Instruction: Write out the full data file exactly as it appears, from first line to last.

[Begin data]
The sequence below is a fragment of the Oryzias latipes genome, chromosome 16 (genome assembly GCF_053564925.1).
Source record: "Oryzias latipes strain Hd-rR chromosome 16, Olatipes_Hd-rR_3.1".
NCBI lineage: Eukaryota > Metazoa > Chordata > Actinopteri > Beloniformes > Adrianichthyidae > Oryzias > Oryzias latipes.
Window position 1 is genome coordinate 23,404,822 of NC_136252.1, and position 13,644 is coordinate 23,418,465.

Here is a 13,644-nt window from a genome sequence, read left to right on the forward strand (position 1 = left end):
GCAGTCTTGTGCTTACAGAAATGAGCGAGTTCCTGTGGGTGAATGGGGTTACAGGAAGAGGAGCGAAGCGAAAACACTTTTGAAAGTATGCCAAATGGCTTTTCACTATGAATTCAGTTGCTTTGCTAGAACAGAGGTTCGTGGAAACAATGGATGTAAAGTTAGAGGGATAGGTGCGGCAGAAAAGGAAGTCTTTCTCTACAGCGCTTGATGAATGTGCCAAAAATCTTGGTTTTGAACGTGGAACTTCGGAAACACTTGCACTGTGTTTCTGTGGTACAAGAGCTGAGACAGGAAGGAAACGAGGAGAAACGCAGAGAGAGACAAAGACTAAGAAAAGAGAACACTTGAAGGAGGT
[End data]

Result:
The sequence below is a fragment of the Oryzias latipes genome, chromosome 16 (genome assembly GCF_053564925.1).
Source record: "Oryzias latipes strain Hd-rR chromosome 16, Olatipes_Hd-rR_3.1".
NCBI lineage: Eukaryota > Metazoa > Chordata > Actinopteri > Beloniformes > Adrianichthyidae > Oryzias > Oryzias latipes.
Window position 1 is genome coordinate 23,404,822 of NC_136252.1, and position 13,644 is coordinate 23,418,465.

Here is a 13,644-nt window from a genome sequence, read left to right on the forward strand (position 1 = left end):
GCAGTCTTGTGCTTACAGAAATGAGCGAGTTCCTGTGGGTGAATGGGGTTACAGGAAGAGGAGCGAAGCGAAAACACTTTTGAAAGTATGCCAAATGGCTTTTCACTATGAATTCAGTTGCTTTGCTAGAACAGAGGTTCGTGGAAACAATGGATGTAAAGTTAGAGGGATAGGTGCGGCAGAAAAGGAAGTCTTTCTCTACAGCGCTTGATGAATGTGCCAAAAATCTTGGTTTTGAACGTGGAACTTCGGAAACACTTGCACTGTGTTTCTGTGGTACAAGAGCTGAGACAGGAAGGAAACGAGGAGAAACGCAGAGAGAGACAAAGACTAAGAAAAGAGAACACTTGAAGGAGGT